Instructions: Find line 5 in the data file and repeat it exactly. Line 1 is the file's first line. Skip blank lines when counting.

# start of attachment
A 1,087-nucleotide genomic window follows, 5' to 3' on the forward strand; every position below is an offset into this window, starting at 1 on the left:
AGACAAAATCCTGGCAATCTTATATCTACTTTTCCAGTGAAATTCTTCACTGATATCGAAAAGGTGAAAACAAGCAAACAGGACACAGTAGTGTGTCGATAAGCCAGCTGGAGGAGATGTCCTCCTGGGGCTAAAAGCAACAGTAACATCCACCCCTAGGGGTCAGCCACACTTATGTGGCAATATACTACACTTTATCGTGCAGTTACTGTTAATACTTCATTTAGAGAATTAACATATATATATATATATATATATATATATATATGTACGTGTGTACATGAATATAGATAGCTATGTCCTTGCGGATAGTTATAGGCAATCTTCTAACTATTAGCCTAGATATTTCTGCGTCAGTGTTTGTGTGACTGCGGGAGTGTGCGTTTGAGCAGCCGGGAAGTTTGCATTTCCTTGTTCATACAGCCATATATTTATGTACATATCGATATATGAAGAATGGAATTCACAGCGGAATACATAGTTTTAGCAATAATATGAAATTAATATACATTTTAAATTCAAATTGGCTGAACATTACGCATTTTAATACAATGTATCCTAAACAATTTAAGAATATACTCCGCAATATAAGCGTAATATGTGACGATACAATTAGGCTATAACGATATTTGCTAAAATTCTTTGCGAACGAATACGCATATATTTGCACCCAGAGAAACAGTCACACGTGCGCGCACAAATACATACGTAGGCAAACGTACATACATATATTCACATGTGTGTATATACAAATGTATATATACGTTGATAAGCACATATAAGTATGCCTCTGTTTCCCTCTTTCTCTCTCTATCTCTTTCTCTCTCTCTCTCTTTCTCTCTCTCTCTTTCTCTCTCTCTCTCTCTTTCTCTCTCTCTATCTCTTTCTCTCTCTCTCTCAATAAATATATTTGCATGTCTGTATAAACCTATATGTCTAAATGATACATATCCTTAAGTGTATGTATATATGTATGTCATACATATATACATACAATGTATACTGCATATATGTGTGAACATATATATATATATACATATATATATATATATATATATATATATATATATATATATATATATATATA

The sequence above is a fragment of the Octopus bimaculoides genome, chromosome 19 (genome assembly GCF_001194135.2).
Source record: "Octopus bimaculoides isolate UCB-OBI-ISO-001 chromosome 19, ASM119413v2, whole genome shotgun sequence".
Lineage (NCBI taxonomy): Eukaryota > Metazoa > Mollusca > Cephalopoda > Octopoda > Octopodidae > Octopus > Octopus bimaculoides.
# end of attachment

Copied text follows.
Lineage (NCBI taxonomy): Eukaryota > Metazoa > Mollusca > Cephalopoda > Octopoda > Octopodidae > Octopus > Octopus bimaculoides.